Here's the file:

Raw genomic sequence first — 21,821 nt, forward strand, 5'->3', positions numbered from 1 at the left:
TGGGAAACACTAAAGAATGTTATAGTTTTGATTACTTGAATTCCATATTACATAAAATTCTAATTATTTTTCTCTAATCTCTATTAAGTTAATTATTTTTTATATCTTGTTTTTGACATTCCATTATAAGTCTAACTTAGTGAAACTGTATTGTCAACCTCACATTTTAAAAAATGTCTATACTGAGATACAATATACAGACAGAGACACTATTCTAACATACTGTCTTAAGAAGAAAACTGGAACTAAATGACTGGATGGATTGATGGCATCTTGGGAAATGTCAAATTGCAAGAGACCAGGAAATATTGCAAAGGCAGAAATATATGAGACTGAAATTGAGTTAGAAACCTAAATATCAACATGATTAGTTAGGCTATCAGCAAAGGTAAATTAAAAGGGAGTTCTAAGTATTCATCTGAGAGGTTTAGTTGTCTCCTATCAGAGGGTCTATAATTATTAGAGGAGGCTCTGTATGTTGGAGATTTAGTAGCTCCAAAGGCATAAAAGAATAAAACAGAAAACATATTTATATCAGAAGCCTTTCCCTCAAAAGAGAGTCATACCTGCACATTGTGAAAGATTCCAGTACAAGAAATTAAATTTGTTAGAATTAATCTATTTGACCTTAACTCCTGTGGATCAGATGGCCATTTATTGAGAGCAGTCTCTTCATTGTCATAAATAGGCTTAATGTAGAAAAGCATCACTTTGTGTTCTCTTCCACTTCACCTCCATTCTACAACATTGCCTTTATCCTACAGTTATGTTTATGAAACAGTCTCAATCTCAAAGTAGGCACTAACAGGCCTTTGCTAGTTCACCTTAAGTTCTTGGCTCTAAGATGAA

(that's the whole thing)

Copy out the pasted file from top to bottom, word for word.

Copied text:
Raw genomic sequence first — 21,821 nt, forward strand, 5'->3', positions numbered from 1 at the left:
TGGGAAACACTAAAGAATGTTATAGTTTTGATTACTTGAATTCCATATTACATAAAATTCTAATTATTTTTCTCTAATCTCTATTAAGTTAATTATTTTTTATATCTTGTTTTTGACATTCCATTATAAGTCTAACTTAGTGAAACTGTATTGTCAACCTCACATTTTAAAAAATGTCTATACTGAGATACAATATACAGACAGAGACACTATTCTAACATACTGTCTTAAGAAGAAAACTGGAACTAAATGACTGGATGGATTGATGGCATCTTGGGAAATGTCAAATTGCAAGAGACCAGGAAATATTGCAAAGGCAGAAATATATGAGACTGAAATTGAGTTAGAAACCTAAATATCAACATGATTAGTTAGGCTATCAGCAAAGGTAAATTAAAAGGGAGTTCTAAGTATTCATCTGAGAGGTTTAGTTGTCTCCTATCAGAGGGTCTATAATTATTAGAGGAGGCTCTGTATGTTGGAGATTTAGTAGCTCCAAAGGCATAAAAGAATAAAACAGAAAACATATTTATATCAGAAGCCTTTCCCTCAAAAGAGAGTCATACCTGCACATTGTGAAAGATTCCAGTACAAGAAATTAAATTTGTTAGAATTAATCTATTTGACCTTAACTCCTGTGGATCAGATGGCCATTTATTGAGAGCAGTCTCTTCATTGTCATAAATAGGCTTAATGTAGAAAAGCATCACTTTGTGTTCTCTTCCACTTCACCTCCATTCTACAACATTGCCTTTATCCTACAGTTATGTTTATGAAACAGTCTCAATCTCAAAGTAGGCACTAACAGGCCTTTGCTAGTTCACCTTAAGTTCTTGGCTCTAAGATGAA